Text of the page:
The results showed that the drugs work together against the cancer cells. Specifically, the drugs disrupt a biochemical pathway in the glioma tumor cells that controls a mechanism known as “autophagy” – which literally means “to eat oneself”. Low-level, controlled autophagy is a recycling mechanism that actually helps a cell to survive under stressful conditions. But, at excessively high levels, it can be lethal to cells.

The two drugs disrupt ‘gate-keeper’ mechanisms that normally operate at two different places along the regulatory pathway to limit the intensity of autophagic recycling, causing the cells to hyper-activate autophagy, virtually eating themselves alive. Although each drug can stimulate autophagy by itself, neither has any significant impact on the mortality of the mice with glioma. But when the EPFL scientists combined the two drugs, the lifespan of the mice doubled. Notably, these two classes of generic drugs had thus found a new purpose: they were not targeting neurons to limit depression or platelets to limit coagulation, respectively; rather, they were being repurposed based on their coincidental and synergistic ability to cause excessive autophagy in glioma cells.

“It is exciting to envision that combining two relatively inexpensive and non-toxic classes of generic drugs holds promise to make a difference in the treatment of patients with lethal brain cancer,” says Douglas Hanahan. However, he warns that it is not clear yet if patients would benefit from such treatment. “This strategy is at an early stage and requires further more work to assess its full potential.” Following up on this, the team is now making plans for early clinical trials.


Oct 082015

 Research from Baylor University’s Hankamer School of Business confirms that cellphones are damaging romantic relationships and leading to higher levels of depression.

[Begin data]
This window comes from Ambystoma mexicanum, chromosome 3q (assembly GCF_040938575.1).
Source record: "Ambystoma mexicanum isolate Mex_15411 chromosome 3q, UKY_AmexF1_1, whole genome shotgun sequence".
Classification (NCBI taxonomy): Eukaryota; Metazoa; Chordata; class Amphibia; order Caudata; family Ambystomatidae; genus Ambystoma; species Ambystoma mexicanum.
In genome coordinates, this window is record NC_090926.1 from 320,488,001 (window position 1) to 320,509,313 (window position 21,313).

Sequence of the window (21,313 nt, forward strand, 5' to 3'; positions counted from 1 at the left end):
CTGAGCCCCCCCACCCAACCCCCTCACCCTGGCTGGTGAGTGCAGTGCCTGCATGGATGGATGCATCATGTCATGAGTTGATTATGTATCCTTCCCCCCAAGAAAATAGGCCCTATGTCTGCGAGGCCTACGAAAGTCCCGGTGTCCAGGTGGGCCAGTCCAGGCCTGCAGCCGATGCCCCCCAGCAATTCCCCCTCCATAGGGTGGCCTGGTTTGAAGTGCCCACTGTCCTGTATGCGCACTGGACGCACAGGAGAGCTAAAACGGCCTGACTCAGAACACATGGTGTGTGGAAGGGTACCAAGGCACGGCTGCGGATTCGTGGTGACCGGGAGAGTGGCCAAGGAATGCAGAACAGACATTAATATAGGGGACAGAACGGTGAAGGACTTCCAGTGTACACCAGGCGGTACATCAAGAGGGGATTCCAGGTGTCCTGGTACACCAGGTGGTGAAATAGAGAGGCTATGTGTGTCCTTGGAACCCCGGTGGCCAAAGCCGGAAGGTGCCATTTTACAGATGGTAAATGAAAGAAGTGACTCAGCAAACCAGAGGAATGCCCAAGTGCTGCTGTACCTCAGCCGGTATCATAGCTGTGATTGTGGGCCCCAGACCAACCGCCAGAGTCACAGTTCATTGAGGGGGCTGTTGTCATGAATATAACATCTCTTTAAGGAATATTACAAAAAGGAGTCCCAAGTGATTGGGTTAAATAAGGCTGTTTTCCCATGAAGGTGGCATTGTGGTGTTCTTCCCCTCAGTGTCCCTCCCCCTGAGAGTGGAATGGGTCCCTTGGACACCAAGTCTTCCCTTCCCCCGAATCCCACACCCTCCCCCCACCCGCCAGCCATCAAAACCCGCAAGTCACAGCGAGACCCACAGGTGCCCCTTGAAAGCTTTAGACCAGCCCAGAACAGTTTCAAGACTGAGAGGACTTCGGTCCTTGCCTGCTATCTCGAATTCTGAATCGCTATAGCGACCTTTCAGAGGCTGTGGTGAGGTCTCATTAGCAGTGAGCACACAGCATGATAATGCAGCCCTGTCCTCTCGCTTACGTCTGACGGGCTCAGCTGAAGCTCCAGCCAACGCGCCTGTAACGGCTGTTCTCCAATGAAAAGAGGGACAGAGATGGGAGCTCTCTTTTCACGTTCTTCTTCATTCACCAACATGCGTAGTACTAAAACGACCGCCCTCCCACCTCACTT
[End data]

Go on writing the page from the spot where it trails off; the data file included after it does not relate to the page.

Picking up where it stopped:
James A. Roberts, Ph.D., The Ben H. Williams Professor of Marketing, and Meredith David, Ph.D., assistant professor of marketing, published their study – “My life has become a major distraction from my cell phone: Partner phubbing and relationship satisfaction among romantic partners” – in the journal Computers in Human Behavior.

For their study, the researchers conducted two separate surveys, accounting for a total of 453 adults in the U.S., to learn the relational effects of “Phubbing” – or “partner phone snubbing.” Phubbing is described in the study as the extent to which people use or are distracted by their cellphones while in the company of their relationship partners.

“What we discovered was that when someone perceived that their partner phubbed them, this created conflict and led to lower levels of reported relationship satisfaction,” Roberts explained. “These lower levels of relationship satisfaction, in turn, led to lower levels of life satisfaction and, ultimately, higher levels of depression.”